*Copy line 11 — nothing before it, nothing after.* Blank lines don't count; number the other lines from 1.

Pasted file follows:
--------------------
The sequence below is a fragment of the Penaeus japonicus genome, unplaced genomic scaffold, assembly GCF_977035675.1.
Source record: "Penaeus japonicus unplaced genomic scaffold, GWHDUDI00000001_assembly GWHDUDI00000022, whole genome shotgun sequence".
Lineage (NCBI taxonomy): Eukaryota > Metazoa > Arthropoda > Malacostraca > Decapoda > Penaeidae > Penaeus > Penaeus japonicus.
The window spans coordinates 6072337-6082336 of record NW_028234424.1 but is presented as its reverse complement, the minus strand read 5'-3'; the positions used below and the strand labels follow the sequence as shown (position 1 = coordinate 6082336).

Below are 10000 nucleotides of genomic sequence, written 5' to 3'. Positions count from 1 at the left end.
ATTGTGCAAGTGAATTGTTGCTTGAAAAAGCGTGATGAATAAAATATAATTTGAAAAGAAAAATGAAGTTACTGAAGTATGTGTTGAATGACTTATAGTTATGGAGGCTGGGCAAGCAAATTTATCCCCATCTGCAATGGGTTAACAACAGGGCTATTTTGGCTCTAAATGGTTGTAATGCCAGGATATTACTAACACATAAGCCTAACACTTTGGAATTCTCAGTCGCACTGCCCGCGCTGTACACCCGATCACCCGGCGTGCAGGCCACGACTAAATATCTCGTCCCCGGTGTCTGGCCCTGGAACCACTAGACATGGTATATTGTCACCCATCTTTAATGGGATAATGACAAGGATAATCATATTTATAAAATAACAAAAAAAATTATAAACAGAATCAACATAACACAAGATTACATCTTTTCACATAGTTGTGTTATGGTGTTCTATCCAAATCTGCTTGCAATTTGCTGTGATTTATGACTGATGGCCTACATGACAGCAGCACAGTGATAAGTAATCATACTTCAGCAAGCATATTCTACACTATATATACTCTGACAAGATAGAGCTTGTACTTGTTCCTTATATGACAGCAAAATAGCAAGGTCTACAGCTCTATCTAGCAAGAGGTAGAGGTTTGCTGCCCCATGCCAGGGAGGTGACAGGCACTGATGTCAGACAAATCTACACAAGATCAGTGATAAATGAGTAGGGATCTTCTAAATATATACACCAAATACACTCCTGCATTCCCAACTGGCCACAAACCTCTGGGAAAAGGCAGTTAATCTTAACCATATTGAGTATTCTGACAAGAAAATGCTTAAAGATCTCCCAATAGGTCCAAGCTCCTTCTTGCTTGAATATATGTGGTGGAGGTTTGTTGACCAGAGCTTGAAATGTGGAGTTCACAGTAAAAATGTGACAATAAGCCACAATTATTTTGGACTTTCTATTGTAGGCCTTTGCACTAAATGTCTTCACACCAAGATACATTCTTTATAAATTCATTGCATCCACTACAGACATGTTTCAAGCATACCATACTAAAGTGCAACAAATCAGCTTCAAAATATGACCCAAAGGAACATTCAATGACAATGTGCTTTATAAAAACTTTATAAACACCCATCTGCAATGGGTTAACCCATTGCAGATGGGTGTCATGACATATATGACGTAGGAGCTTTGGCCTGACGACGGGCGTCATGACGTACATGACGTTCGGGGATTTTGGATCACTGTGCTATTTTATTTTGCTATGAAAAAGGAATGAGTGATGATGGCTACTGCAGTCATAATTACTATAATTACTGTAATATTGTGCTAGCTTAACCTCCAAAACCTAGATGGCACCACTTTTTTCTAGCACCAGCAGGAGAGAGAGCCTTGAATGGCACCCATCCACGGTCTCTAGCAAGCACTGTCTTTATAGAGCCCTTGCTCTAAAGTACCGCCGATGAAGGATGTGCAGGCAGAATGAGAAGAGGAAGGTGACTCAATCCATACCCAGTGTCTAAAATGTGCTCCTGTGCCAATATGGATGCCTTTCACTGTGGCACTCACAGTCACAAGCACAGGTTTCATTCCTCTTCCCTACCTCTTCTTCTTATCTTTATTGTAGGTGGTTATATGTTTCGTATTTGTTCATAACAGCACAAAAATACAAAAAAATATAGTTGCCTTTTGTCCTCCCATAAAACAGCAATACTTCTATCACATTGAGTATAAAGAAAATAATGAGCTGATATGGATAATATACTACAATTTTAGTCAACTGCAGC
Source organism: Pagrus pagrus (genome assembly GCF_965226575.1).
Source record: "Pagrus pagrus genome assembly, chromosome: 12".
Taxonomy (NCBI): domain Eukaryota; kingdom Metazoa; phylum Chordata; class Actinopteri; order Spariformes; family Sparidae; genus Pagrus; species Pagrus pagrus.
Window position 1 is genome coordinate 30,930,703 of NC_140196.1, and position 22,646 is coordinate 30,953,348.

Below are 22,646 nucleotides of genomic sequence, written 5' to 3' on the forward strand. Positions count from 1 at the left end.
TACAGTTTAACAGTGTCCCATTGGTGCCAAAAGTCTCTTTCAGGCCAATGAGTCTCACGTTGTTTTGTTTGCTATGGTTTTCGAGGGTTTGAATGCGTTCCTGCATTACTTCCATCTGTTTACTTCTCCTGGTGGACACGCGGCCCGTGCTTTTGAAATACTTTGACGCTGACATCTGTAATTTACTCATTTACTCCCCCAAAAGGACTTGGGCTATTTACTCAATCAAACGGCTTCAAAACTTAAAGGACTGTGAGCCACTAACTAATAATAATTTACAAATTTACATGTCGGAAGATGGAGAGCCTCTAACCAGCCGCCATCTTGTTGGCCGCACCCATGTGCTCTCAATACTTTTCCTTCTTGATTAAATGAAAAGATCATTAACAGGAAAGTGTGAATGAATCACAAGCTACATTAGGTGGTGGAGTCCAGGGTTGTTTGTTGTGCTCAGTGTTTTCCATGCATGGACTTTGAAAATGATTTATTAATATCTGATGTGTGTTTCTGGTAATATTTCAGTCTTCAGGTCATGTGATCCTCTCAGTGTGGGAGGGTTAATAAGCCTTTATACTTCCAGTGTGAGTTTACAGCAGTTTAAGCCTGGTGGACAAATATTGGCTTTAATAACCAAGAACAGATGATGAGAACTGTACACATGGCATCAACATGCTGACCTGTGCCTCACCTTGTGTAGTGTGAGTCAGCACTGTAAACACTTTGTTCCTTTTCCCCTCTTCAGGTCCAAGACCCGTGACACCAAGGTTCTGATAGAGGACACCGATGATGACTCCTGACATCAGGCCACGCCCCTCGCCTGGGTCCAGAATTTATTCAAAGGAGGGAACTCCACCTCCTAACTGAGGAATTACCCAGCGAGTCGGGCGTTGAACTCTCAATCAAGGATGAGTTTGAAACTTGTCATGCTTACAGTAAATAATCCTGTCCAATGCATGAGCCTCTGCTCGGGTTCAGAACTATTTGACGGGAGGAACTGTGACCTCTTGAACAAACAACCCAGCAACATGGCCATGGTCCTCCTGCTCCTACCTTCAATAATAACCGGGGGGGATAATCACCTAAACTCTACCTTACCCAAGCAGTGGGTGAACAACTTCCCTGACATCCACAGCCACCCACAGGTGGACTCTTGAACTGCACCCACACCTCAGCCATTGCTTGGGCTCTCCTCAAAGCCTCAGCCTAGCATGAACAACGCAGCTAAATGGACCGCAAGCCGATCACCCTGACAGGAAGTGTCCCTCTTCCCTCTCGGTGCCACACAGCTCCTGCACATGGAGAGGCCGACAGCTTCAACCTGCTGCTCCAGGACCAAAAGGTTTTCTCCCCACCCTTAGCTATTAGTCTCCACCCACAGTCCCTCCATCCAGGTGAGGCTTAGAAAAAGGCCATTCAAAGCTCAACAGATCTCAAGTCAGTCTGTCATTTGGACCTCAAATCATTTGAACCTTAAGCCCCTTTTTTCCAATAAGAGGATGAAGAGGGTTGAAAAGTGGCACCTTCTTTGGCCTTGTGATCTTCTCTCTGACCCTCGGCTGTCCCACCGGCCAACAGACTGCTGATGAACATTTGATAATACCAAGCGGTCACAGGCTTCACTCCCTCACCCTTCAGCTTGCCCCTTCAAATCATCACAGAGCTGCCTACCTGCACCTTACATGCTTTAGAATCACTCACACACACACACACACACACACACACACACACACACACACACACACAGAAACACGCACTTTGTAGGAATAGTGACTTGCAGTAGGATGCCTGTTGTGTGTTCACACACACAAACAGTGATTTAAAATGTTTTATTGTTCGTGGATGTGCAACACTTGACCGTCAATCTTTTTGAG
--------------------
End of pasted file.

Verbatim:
Below are 22,646 nucleotides of genomic sequence, written 5' to 3' on the forward strand. Positions count from 1 at the left end.